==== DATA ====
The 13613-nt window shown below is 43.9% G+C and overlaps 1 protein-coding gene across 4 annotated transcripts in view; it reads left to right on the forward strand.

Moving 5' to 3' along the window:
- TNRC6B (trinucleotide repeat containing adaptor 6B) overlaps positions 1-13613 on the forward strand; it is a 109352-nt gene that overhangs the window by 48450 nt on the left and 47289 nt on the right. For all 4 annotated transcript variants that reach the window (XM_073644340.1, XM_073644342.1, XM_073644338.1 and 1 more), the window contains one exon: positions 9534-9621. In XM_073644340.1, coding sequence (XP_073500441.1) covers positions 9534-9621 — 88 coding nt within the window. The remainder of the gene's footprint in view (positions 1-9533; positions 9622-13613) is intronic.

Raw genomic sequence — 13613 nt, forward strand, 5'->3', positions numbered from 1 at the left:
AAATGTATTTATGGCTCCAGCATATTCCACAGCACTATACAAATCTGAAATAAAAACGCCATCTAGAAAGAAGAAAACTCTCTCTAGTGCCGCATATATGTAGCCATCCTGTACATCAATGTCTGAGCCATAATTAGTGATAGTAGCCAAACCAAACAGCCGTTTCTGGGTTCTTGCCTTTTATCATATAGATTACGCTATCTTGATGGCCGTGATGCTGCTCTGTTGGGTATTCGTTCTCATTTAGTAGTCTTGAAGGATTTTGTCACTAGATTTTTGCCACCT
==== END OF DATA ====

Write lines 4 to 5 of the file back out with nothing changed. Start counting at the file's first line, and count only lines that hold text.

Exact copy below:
Raw genomic sequence — 13613 nt, forward strand, 5'->3', positions numbered from 1 at the left:
AAATGTATTTATGGCTCCAGCATATTCCACAGCACTATACAAATCTGAAATAAAAACGCCATCTAGAAAGAAGAAAACTCTCTCTAGTGCCGCATATATGTAGCCATCCTGTACATCAATGTCTGAGCCATAATTAGTGATAGTAGCCAAACCAAACAGCCGTTTCTGGGTTCTTGCCTTTTATCATATAGATTACGCTATCTTGATGGCCGTGATGCTGCTCTGTTGGGTATTCGTTCTCATTTAGTAGTCTTGAAGGATTTTGTCACTAGATTTTTGCCACCT